Northern California songwriter and recording artist Gabriel Olin has released his debut album/EP ‘Here,’ inspired by the classic rock sound
Pushed and challenged by the unforgettable bands that influenced him, Olin has created an impressive set. Captivation and obsession with the Beatles heavily inspired his songwriting. “The Beatles did not create background music,” says Olin. “They had an eclectic approach to writing and recording music. It’s very rich.” Not only has Olin adopted this varied approach on ‘Here,’ but strains of the majestic groove of Led Zeppelin come through as well, as does the expansive sound and acerbic commentary of Pink Floyd. “My dream is to have someone feel the way I feel when I listen to ‘Abbey Road’ or ‘Dark Side of the Moon,’ which is a kind of wonder and rapture.
There is deep meaning behind every word and note on ‘Here,’ revealing an obsessive desire to ensure that every song is well recorded. New details pop out at each successive listening. The five song EP has a classic rock vibe that feels new at the same time. It is exciting to identify Olin’s various musical influences and the skill involved, yet it is a natural synthesis. This music is from the heart
Featured on ‘Here’ is “Someday,” a song that can be appreciated on different levels. At live shows, the Led Zeppelin inspired groove always gets the crowd moving to the beat. It has an infectious, catchy tune, but hidden behind this attractive presentation is profound lyrical meaning. When he sings, “You know a man is climbing up you know a man wants it all/He says he can’t get any higher until after the fall,” Olin expresses a man’s constant struggle between ambition and frustration, which is both universal and timeless. Despite its seemingly unwavering cynicism, the song has a feeling of exuberance and self-effacing humor that allows for the possibility of an underlying hope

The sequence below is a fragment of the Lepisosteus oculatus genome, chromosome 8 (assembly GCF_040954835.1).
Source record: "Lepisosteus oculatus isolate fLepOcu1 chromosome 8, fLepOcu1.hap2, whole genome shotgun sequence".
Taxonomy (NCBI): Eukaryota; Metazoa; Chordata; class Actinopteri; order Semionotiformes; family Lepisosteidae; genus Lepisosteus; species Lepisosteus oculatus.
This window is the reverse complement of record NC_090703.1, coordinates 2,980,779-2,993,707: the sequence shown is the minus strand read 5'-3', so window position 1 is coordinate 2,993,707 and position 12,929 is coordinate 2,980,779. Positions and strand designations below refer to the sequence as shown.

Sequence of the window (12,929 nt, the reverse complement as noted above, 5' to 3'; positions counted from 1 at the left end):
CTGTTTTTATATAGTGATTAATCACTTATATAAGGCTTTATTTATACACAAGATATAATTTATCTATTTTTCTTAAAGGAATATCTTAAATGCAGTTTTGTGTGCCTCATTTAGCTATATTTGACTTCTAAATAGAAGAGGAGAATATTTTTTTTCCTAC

The title song “Here” is a breezy, shiny, jangle-guitar ballad, which Olin states is “about being separated from the person you love.” “Here” is that sweet ache of wanting to reach out and hold on to someone close who is far away, enhanced by a simple sounding but sophisticated Beatlesque arrangement. Following “Someday” on the album, this tender, moving song shows the variety of Olin’s musical style, yet a wider sensibility that ties the album together, and an ability to express poetically issues that touch our daily lives
Thoughtful, evocative lyrics, memorable hooks and subtle musical details are constant throughout ‘Here,’ from the lost-love rocker “I’ll Be With You” to the dramatic, Pink Floyd-tinged metaphysical musings of “Riversong.” To Gabriel Olin, inspiration is both a talent and a responsibility. As he remarks, “I think my songs are my greatest gift, but I need to share them or they become a burden,” and he advises others to do the same. “If you have something to offer, something to say, never give up.www.gabrielolin.co